What’s new in vaccination

New innovation and technologies will result in vaccines becoming even more efficient and playing an even greater role in disease prevention, reports Glenneis Kriel
calendar icon 7 June 2018
clock icon 7 minute read

With demand for animal protein growing, and with rising concerns over animal welfare, microbial resistance and food safety, the focus in poultry health care has switched from treatment to prevention. This shift is specifically evident in changing attitudes towards the use of vaccines to prevent many infectious diseases – whereas most countries were against this practice only a few years ago, a growing number have started supporting the use of vaccines to alleviate the impact of these dreadful diseases.

One example is the strong support Boehringer Ingelheim is providing the industry in terms of the development, manufacturing and supply of vaccines to prevent avian influenza. In 2016 the company sold more than three billion doses of vaccine viruses for the most common avian influenza strains in various parts of the world.

“Prevention is indeed the focus of Boehringer Ingelheim,” says Jérôme Baudon, head of the company’s Global Poultry Strategic Business Unit, “and the recent acquisition of Merial Animal Health last January, is of big interest for the development of preventive solutions dedicated to the poultry industry. Together we can provide tailored and comprehensive programmes for poultry health care today and in the future.”

However Dr Taylor Barbosa, head of poultry at MSD Animal Health, points out that regions such as the United States and Europe will refrain from using vaccines against avian influenza unless the World Organisation for Animal Health (OIE) changes its stance on the use of vaccination to curb the disease. “Countries using vaccination to reduce their avian influenza disease risk are prohibited from exporting poultry products to various countries that closely follow OIE recommendations,” says Barbosa. “These countries will not alter their position, as long as the OIE endorse prevention and the stamping out of the disease as best practices.”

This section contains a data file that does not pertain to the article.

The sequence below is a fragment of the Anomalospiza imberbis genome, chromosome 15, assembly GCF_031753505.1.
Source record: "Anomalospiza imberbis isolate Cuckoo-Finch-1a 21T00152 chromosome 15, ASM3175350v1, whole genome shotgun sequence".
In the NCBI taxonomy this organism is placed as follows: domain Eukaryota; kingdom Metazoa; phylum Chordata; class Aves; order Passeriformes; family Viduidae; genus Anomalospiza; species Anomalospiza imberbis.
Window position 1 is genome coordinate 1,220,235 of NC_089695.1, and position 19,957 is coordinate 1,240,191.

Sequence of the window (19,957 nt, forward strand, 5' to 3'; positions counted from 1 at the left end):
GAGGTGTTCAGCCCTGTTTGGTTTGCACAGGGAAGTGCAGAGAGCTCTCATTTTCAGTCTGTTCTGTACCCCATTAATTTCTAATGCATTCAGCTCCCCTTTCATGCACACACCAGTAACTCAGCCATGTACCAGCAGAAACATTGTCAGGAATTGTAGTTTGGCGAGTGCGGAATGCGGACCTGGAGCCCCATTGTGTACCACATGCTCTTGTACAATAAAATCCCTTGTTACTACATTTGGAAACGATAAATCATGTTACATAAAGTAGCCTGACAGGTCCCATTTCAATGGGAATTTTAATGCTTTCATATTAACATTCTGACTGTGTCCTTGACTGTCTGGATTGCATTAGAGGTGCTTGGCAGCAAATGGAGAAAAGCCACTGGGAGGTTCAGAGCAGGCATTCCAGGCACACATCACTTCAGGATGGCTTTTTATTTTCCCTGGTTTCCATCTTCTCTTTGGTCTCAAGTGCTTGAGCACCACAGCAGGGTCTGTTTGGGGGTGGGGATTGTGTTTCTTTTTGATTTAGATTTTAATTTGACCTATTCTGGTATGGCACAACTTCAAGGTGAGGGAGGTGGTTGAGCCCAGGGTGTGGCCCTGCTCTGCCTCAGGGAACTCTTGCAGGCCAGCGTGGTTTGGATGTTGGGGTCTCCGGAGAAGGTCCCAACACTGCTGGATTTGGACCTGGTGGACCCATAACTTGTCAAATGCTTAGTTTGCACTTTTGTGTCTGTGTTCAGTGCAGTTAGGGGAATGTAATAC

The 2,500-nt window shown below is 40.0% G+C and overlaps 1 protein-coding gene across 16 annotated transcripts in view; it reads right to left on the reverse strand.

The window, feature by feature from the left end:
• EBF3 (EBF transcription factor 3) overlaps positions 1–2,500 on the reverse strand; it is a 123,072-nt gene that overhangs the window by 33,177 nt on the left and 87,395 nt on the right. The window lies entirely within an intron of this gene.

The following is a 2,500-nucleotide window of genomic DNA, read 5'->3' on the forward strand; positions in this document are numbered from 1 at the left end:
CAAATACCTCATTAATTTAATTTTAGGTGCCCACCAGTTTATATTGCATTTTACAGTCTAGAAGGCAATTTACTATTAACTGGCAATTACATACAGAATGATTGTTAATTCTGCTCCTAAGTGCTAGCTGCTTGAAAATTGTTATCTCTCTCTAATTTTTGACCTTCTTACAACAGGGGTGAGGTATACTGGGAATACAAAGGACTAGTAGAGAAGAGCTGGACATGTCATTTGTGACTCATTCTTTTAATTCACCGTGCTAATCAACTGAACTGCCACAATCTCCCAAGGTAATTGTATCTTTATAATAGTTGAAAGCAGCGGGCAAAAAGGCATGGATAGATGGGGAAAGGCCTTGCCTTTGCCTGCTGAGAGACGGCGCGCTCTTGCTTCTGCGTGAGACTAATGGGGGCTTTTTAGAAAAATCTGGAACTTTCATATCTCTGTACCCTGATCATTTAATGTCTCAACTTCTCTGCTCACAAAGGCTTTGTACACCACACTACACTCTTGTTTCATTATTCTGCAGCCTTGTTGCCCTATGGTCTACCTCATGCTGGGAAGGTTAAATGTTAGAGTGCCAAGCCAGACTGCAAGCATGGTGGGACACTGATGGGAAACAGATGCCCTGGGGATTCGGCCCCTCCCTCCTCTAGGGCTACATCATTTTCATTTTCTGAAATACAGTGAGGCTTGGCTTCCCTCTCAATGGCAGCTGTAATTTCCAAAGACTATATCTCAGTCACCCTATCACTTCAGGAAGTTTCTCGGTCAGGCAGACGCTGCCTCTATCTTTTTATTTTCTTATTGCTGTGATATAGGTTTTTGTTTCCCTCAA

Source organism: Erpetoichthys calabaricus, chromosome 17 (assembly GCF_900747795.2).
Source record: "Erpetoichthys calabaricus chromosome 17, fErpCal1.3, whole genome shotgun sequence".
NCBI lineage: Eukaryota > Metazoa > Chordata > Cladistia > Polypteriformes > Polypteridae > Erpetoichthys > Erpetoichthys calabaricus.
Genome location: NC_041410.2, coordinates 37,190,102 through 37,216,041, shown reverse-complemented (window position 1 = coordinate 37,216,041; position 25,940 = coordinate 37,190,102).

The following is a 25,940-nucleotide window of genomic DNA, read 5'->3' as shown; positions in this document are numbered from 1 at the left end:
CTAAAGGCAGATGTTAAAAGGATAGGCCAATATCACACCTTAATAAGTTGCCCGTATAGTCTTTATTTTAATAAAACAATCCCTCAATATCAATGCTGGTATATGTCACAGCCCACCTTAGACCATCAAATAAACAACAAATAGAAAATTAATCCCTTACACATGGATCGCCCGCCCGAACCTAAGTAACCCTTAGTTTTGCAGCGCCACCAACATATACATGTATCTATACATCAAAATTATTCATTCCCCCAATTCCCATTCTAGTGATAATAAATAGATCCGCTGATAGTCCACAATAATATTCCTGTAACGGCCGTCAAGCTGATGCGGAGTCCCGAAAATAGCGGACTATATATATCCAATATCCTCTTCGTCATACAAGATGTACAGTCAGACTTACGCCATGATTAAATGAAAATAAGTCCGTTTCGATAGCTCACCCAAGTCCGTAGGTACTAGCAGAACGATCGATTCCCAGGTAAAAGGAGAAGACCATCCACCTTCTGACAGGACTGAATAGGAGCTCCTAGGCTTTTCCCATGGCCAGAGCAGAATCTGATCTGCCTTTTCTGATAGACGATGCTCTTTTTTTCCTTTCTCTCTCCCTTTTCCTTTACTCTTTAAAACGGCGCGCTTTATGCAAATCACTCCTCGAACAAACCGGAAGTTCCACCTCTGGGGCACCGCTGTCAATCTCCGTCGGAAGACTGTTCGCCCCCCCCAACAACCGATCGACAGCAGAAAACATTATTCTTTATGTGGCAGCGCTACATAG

Vaccination in the hatchery

Whereas in the past the majority of vaccines were administered on the farm, the development of next-generation vaccines with the ability to provide lifelong protection against multiple diseases and evade maternal immunity interference, has resulted in hatcheries becoming the new focal point of vaccination (in the past maternal antibodies that were transferred from birds to their offspring and helped to protect the chicks from diseases, used to react with vaccines either neutralizing or diminishing the protection offered by a vaccine). According to Dr Sylvain Comte, poultry franchise director of Ceva, vaccination in the hatchery leads to better performance, because there is less room for error and it is safer, more efficient and more convenient than having to vaccinate birds on a farm.

Dr Comte estimates that more than 65 percent of the global broiler population is receiving injections in hatcheries. While the picture differs significantly from region to region, the practice is generally picking up in all territories. In 2012, Ceva estimated that 100 percent of all broilers in North America were injected at the hatchery, compared to 97 percent of the broiler population in Latin America, 52 percent in Asia, 49 percent in Central and Eastern Europe, 41 percent in Western Europe and 20 percent in Africa and the Middle East.

He says the shift was spurred on by the development of new automated technologies that rendered vaccination at the hatchery more affordable for even smaller hatcheries as well as a growing realisation of the importance of protecting chicks as early as possible.

Dr Barbosa notes that the United States, with its big commercial hatcheries, was the first country to adopt new technologies for vaccination at the hatchery, whether in ovo or for day-old chicks. Other regions saw the US’s success and are now following suit: “Almost all the new hatcheries across the world, whether big or small, these days are equipped with technology that allows them to vaccinate the birds on the premises. Also, new products and technologies are now available to match the needs of different regions.”

Improved efficiency

Companies are also realising that innovative vaccines mean nothing unless they are administered properly. “Even the best vaccine can only work if it is administered correctly, inside the bird or egg, in the right place, at the right dose and in a clean environment,” explains Carlos Gonzalez, director of Ceva’s vaccination and equipment services.